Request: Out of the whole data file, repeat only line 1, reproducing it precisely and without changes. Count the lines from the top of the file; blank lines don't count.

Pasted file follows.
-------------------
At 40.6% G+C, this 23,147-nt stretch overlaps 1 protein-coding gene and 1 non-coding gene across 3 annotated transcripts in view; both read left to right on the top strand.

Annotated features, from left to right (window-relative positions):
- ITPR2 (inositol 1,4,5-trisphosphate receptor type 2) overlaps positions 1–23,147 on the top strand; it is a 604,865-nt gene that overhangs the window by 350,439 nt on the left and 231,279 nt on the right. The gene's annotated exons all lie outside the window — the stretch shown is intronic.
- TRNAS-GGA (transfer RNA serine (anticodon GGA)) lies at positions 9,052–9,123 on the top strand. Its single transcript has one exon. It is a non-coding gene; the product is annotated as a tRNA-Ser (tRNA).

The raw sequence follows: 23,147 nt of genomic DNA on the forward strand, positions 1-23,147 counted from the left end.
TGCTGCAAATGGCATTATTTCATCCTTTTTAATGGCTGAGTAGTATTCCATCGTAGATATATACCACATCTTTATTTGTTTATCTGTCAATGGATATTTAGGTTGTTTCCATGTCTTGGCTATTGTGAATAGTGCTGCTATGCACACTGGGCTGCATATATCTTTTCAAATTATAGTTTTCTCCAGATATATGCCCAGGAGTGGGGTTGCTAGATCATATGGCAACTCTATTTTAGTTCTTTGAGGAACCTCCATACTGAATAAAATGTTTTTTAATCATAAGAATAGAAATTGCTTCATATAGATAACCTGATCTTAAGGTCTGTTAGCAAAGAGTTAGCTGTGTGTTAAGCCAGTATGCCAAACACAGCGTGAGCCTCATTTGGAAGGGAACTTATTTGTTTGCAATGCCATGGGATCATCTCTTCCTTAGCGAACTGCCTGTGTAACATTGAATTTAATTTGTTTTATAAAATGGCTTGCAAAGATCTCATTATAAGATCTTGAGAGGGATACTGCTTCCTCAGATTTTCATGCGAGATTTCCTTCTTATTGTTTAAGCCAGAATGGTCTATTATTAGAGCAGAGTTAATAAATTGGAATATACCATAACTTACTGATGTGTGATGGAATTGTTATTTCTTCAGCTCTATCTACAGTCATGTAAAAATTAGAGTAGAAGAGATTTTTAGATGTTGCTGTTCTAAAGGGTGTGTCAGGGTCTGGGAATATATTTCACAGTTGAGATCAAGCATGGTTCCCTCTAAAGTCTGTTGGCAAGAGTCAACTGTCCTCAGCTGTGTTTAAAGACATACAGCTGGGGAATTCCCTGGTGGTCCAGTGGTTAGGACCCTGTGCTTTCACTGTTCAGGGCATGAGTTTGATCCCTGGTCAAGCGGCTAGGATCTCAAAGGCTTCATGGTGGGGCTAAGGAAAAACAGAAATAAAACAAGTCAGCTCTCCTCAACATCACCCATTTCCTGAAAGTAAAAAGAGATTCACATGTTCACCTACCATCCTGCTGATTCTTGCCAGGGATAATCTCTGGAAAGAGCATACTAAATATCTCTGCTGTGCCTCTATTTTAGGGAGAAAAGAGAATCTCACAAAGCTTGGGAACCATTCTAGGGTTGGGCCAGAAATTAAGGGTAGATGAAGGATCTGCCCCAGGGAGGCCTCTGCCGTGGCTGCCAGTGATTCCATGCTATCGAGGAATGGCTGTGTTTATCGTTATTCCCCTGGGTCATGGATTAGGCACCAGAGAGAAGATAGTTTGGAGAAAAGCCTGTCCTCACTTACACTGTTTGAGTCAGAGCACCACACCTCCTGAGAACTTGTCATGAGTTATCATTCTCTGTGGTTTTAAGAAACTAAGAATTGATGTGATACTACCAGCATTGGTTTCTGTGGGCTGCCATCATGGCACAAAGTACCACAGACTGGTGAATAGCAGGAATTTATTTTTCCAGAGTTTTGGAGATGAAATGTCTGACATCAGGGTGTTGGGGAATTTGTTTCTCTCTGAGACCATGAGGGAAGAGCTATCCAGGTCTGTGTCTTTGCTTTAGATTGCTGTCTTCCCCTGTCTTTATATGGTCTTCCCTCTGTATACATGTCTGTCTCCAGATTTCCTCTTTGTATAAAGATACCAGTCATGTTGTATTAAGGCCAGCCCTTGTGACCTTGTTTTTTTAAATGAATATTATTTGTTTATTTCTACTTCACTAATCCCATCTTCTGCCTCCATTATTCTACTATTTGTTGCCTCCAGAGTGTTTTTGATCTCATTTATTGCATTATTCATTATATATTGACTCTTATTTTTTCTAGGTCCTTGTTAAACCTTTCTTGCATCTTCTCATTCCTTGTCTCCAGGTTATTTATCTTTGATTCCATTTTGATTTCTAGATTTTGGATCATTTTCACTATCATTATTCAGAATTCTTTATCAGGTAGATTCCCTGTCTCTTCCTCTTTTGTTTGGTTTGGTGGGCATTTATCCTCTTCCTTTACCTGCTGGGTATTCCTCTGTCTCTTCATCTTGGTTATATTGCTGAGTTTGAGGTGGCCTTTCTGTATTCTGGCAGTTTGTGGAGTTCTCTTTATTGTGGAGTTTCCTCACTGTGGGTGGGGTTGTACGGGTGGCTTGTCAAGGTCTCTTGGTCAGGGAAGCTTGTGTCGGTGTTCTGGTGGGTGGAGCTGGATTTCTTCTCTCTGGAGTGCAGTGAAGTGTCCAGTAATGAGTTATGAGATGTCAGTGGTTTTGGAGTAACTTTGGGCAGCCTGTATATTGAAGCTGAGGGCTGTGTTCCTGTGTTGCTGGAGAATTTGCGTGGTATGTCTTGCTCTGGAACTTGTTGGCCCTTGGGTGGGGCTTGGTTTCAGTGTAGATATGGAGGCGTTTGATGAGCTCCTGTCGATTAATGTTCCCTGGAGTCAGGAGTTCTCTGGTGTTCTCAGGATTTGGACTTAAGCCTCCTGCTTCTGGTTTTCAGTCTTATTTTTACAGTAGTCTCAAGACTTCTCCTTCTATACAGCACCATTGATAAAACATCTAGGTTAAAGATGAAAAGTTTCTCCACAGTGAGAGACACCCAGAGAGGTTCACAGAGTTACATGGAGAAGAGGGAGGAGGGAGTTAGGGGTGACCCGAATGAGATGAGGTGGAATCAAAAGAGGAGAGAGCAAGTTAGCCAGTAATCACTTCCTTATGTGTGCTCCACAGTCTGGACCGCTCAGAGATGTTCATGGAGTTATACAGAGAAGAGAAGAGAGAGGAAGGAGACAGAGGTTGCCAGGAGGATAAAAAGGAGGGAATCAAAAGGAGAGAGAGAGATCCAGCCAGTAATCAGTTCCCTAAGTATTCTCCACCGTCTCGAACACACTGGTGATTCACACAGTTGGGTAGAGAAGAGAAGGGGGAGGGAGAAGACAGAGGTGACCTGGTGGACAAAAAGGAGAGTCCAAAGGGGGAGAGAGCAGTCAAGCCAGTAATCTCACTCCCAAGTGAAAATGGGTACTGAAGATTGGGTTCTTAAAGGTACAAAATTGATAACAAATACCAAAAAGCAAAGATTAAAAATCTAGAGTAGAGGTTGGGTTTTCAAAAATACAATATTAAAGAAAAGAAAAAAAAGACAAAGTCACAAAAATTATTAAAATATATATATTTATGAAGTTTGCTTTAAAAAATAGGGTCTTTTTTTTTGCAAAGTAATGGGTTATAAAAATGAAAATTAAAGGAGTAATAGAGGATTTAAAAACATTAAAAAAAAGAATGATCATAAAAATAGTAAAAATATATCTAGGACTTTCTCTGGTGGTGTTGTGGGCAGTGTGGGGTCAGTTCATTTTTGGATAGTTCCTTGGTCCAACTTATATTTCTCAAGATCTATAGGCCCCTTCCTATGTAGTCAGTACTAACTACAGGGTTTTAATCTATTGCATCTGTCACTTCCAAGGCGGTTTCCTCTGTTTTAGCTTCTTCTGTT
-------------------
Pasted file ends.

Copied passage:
At 40.6% G+C, this 23,147-nt stretch overlaps 1 protein-coding gene and 1 non-coding gene across 3 annotated transcripts in view; both read left to right on the top strand.